Tag Archives: Folk

Playing anthems…to 20 people

The Low Anthem, Mississippi Studios, July 2018

The Low Anthem, Mississippi Studios, July 2018

Some bands can’t catch a break.

Last week I saw The Low Anthem at Mississippi Studios in Portland, a small (smaller than intimate, in truth) venue. Just as well, as there were about 20 people in the room.

How could this be? Surely some mistake with the booking or the promotion? Were The Decemberists are playing an impromptu set in the bar next door?

Nope. Just the vagaries of popularity and music and trends and time. The one unimpeachable thing was the night’s music: a full rendition of the band’s latest release (a concept album about a salt doll immersing herself in the sea), followed by some older songs. It was a sublime, if unnecessarily low-lit (see above), evening.

Leaving the venue I cast my mind back a decade or so, to a time when The Low Anthem were being heralded as the new Fleet Foxes of sorts, and tickets to their Dublin shows were hard to get.

Somewhere along the way something changed – not least the band itself, whose members turned away from the ‘new folk’ (or whatever) label to indulge their own, more niche, interests (including building their own studio in a restored vaudeville-era theater).

Nonetheless, one assumes that when artists reach a certain plateau – of recognition at least, if not success – they remain there, maybe not ascending to the next level but, at the very least, not slipping down the hill.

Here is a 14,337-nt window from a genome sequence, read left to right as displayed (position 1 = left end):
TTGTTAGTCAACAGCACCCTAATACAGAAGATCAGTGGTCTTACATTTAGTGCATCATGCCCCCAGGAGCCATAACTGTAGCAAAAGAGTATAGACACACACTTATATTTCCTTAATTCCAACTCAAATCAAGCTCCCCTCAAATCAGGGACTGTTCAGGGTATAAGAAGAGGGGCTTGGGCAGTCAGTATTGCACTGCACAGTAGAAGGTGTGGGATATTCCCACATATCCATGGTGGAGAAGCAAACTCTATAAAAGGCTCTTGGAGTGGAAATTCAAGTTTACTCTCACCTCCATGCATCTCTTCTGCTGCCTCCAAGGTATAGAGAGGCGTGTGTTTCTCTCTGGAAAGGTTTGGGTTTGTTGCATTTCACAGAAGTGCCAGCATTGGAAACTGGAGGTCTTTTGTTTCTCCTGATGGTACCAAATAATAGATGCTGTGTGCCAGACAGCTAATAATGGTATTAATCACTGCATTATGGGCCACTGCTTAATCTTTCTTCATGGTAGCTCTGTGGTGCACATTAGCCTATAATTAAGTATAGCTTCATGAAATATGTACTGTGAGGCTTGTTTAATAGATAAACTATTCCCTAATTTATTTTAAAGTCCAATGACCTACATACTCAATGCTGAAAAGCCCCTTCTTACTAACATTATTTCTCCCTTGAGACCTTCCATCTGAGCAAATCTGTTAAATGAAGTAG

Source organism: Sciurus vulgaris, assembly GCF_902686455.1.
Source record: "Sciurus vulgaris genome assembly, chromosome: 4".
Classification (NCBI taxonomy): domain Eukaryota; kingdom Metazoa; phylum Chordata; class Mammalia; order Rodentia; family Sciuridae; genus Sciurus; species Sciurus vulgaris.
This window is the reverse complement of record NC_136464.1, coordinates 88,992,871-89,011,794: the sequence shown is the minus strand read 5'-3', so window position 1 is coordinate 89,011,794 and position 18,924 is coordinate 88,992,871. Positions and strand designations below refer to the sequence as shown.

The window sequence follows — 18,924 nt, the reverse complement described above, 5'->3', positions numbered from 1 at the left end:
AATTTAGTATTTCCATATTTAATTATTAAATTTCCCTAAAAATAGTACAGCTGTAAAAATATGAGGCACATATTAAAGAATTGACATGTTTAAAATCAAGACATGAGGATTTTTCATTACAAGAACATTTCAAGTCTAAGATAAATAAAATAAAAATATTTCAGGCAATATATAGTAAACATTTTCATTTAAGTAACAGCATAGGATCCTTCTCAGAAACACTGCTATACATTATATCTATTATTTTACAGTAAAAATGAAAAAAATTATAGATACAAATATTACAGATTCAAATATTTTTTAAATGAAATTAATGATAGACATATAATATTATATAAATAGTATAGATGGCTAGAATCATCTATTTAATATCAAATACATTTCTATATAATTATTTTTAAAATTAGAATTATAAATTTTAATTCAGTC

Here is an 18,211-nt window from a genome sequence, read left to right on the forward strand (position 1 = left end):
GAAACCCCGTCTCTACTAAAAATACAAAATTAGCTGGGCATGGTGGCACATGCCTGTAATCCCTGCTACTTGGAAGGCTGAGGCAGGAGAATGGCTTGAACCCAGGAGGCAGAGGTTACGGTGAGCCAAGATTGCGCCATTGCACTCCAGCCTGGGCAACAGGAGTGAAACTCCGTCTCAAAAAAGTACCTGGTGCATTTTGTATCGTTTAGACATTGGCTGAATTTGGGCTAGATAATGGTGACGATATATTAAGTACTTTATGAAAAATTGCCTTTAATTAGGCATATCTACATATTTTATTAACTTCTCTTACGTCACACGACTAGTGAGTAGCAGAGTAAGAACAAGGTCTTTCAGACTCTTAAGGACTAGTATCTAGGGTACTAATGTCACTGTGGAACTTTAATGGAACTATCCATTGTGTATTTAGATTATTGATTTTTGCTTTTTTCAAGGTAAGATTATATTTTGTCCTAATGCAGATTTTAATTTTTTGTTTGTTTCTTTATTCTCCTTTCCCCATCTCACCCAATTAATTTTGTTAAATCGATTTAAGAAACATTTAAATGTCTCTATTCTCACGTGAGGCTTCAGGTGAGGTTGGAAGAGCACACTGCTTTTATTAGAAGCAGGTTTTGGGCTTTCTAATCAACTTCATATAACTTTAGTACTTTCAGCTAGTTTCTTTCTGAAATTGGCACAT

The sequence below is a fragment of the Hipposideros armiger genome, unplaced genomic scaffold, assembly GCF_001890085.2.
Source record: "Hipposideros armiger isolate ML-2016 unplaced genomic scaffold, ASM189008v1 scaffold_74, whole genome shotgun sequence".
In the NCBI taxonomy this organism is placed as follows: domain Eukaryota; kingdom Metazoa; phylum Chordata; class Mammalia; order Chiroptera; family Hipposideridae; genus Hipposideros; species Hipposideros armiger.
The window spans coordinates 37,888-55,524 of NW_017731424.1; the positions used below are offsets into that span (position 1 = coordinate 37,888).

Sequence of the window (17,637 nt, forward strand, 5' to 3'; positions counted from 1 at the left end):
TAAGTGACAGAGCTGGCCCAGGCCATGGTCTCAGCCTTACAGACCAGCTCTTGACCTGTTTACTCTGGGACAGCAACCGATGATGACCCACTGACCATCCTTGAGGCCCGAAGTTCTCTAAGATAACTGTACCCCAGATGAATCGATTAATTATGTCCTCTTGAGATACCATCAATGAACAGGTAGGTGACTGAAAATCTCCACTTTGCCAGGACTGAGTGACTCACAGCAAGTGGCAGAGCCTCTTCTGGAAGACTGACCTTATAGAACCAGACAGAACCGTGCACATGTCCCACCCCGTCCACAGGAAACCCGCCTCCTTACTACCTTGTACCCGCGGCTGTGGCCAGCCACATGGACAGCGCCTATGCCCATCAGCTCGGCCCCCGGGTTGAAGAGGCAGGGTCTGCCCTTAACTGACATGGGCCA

Why care about this? Because The Low Anthem makes music that deserves to be heard, that may at times require immersion and focus but may also – when it comes to beautiful song like “Gondwanaland” – be the most sublime thing you’ll hear today.

 

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Listening to Dave Van Ronk

DaveVanRonkFolksinger (1)Sometimes a prophet doesn’t cry out in a wilderness,
He works in a great city, battling to be heard.

Sometimes he sits in a small studio and sings –
About old wagons, booze, work, justice and its absence,
Pain and fear and retribution,
And joy too.

About the real stuff that keeps us awake in the night.

Dave Van Ronk brought the message.
Others took it but he carried it out before them – a small, constant light.
He held it in basements, coffeehouses, on Village streets, and he passed it to others.

Such small things – one man’s life, one man’s talent – rarely register.
The song ends. The world moves on.

But those who knew, knew. Some then and some now.
Hang Me, Oh Hang Me. Cocaine Blues. You Been A Good Old Wagon.

He Was A Friend Of Mine.
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50 years on, bidding farewell to The Dead

The Grateful Dead, 1970.

The Grateful Dead, 1970.

What a long, sometimes strange, trip it was.